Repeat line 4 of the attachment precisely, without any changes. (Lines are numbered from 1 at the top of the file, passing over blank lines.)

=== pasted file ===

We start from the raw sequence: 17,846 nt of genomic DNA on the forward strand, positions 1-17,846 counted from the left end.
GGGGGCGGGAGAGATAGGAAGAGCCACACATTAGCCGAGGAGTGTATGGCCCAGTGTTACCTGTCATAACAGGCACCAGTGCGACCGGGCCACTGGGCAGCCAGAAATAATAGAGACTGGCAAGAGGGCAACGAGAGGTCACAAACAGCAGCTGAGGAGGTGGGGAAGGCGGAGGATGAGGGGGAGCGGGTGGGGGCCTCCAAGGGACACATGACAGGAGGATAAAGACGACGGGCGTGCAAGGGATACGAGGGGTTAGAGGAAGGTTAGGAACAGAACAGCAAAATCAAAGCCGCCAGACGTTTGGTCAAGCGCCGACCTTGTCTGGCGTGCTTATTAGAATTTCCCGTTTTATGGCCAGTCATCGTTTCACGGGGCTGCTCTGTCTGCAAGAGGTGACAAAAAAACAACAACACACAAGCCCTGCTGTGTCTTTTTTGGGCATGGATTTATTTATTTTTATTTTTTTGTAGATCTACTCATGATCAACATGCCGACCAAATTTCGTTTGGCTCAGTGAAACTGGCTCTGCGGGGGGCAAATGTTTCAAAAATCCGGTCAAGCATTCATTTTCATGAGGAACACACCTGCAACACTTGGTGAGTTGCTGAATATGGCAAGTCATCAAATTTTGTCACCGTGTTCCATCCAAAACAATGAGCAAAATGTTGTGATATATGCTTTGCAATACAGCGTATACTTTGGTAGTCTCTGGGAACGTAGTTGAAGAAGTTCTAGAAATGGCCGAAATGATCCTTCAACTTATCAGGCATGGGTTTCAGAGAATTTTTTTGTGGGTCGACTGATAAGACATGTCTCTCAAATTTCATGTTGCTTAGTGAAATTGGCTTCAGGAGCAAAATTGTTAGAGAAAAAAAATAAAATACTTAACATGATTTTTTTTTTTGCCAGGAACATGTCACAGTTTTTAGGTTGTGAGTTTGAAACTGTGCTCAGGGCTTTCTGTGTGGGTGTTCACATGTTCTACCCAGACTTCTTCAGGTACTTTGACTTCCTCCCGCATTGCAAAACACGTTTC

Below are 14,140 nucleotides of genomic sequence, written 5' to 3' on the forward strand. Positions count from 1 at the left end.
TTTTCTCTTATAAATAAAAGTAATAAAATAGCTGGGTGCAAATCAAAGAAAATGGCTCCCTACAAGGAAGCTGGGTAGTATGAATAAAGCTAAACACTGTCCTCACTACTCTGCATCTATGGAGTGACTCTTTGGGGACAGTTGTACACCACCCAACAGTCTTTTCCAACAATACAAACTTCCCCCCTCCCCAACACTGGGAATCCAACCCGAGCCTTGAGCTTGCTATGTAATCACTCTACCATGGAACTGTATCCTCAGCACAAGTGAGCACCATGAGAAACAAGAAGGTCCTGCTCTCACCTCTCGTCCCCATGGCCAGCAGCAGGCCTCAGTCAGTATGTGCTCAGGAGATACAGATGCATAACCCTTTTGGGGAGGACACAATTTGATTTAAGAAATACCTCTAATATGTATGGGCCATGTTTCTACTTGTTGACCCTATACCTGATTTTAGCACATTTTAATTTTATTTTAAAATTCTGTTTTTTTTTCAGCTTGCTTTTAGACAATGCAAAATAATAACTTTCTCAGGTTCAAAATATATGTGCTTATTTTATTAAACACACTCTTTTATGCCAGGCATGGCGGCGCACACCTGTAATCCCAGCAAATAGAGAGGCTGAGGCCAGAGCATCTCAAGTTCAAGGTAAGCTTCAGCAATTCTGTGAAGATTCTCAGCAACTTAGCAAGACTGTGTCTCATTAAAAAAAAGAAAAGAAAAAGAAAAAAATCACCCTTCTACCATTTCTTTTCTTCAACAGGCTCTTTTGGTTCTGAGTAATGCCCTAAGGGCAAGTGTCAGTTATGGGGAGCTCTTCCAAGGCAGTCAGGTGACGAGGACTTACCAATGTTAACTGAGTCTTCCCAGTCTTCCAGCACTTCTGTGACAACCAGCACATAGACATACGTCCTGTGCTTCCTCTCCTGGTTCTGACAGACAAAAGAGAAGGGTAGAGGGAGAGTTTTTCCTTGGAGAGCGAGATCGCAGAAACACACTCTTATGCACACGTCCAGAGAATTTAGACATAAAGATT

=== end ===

TTTTCTCTTATAAATAAAAGTAATAAAATAGCTGGGTGCAAATCAAAGAAAATGGCTCCCTACAAGGAAGCTGGGTAGTATGAATAAAGCTAAACACTGTCCTCACTACTCTGCATCTATGGAGTGACTCTTTGGGGACAGTTGTACACCACCCAACAGTCTTTTCCAACAATACAAACTTCCCCCCTCCCCAACACTGGGAATCCAACCCGAGCCTTGAGCTTGCTATGTAATCACTCTACCATGGAACTGTATCCTCAGCACAAGTGAGCACCATGAGAAACAAGAAGGTCCTGCTCTCACCTCTCGTCCCCATGGCCAGCAGCAGGCCTCAGTCAGTATGTGCTCAGGAGATACAGATGCATAACCCTTTTGGGGAGGACACAATTTGATTTAAGAAATACCTCTAATATGTATGGGCCATGTTTCTACTTGTTGACCCTATACCTGATTTTAGCACATTTTAATTTTATTTTAAAATTCTGTTTTTTTTTCAGCTTGCTTTTAGACAATGCAAAATAATAACTTTCTCAGGTTCAAAATATATGTGCTTATTTTATTAAACACACTCTTTTATGCCAGGCATGGCGGCGCACACCTGTAATCCCAGCAAATAGAGAGGCTGAGGCCAGAGCATCTCAAGTTCAAGGTAAGCTTCAGCAATTCTGTGAAGATTCTCAGCAACTTAGCAAGACTGTGTCTCATTAAAAAAAAGAAAAGAAAAAGAAAAAAATCACCCTTCTACCATTTCTTTTCTTCAACAGGCTCTTTTGGTTCTGAGTAATGCCCTAAGGGCAAGTGTCAGTTATGGGGAGCTCTTCCAAGGCAGTCAGGTGACGAGGACTTACCAATGTTAACTGAGTCTTCCCAGTCTTCCAGCACTTCTGTGACAACCAGCACATAGACATACGTCCTGTGCTTCCTCTCCTGGTTCTGACAGACAAAAGAGAAGGGTAGAGGGAGAGTTTTTCCTTGGAGAGCGAGATCGCAGAAACACACTCTTATGCACACGTCCAGAGAATTTAGACATAAAGATT